I had many takeaways. I do believe it reminded me that adversity is an opportunity. It's not fun to go through. I emerged from that whole nonsense stronger and knowing myself better, and closer to my most intimate people, from my husband and my children to my friends. I also learned that the negative buzz out there, the negative people, whether it's direct attacks from certain websites to more indirect criticism you might get from media critics or what have you, not to listen to it. Because if those types of attacks could kill me, I would have been dead long ago. All that matters, in terms of your professional success, is your relationship directly with your viewers.

I was well aware that a lot of my audience was Republican, and a lot of my audience loved Donald Trump. I was well aware that it would not serve me well to go out there and bash Trump every night, and I didn't. But when Trump did something controversial and deserved calling out, like ripping on Judge Curiel in very xenophobic terms, or ripping on a Gold Star family, I called him out on it.

Do you think you should have been harder on President Trump?

Me? No. I think I nailed it. One of the things I'm most proud of is how my team at "The Kelly File" held steady at the helm and under immense pressure.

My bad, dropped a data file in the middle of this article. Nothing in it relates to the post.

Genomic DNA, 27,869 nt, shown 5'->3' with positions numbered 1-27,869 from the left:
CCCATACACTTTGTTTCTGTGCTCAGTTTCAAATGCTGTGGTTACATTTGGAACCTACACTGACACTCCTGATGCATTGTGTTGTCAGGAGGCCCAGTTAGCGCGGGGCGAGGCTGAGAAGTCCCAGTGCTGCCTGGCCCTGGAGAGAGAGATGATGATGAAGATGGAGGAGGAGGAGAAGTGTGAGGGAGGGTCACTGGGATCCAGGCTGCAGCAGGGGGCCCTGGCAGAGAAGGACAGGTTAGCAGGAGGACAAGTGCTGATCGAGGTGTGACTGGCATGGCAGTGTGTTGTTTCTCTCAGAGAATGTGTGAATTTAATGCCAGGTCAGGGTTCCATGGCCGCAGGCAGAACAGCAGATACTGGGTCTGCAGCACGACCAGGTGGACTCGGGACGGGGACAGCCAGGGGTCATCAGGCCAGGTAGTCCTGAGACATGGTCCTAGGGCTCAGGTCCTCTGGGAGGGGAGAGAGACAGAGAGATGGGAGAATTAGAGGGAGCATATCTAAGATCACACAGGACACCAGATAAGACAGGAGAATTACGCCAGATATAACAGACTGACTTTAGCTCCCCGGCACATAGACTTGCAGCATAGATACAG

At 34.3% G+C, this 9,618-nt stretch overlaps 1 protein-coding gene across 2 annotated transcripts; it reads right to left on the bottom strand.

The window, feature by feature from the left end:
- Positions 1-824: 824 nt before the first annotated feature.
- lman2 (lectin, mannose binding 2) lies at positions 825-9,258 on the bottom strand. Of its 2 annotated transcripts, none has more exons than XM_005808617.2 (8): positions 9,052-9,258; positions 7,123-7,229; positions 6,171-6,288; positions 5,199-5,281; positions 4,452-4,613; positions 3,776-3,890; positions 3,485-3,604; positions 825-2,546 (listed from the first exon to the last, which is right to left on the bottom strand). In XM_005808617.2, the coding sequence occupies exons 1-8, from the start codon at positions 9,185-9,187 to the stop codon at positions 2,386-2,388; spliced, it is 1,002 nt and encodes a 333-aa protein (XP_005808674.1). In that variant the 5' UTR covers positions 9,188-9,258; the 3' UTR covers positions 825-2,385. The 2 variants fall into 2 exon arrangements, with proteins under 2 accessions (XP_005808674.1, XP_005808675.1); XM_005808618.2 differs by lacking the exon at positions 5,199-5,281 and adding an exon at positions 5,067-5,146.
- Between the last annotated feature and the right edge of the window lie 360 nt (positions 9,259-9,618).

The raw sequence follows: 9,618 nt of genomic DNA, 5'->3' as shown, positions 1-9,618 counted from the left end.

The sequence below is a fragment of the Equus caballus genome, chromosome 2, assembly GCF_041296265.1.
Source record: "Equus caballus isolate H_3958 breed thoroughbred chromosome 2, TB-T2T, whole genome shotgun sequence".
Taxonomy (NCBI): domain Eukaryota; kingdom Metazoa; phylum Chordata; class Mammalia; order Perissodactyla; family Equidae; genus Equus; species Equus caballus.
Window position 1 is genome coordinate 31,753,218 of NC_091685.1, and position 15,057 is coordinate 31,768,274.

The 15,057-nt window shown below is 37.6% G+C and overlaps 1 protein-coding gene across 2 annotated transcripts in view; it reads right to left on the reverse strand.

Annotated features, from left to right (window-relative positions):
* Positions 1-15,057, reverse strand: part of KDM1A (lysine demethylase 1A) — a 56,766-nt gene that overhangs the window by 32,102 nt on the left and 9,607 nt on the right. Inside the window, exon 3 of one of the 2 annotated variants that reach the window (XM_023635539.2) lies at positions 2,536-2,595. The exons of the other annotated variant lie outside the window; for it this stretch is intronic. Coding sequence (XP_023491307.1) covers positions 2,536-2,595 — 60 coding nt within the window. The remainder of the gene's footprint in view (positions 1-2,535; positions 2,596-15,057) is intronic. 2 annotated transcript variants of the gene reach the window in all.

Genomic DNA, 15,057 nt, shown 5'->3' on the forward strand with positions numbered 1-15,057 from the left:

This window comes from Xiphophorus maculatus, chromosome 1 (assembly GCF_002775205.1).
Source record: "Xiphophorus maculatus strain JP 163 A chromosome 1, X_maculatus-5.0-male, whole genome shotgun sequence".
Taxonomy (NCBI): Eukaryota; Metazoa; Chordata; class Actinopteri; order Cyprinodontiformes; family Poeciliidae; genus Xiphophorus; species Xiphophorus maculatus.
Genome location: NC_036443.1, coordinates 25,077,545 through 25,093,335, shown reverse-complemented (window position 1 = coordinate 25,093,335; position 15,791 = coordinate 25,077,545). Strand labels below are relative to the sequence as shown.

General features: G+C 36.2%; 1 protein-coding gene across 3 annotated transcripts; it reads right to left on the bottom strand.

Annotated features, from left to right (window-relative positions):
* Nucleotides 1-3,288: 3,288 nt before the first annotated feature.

You talk about your audience staying loyal. Who do you think your audience is for the morning show? Do you have a natural constituency following you?

I certainly hope that some of the Fox viewers will come over and sample. I hope that the "Today" show viewers who are watching from 7 to 9 will give us a try and check it out. One of the things I've noticed in the media, in the build-up to my daytime show, is it seems like some of these critics expect Moses to come down with the tablets.

Do you feel pressure? There's been a lot of hype.

I realize some people want to make it into something with much higher stakes than really exist. I don't feel that. The only time I start to feel stress is when the vitriol in my life crosses over into my family. The threats to my family's security.

I would imagine that's incredibly scary.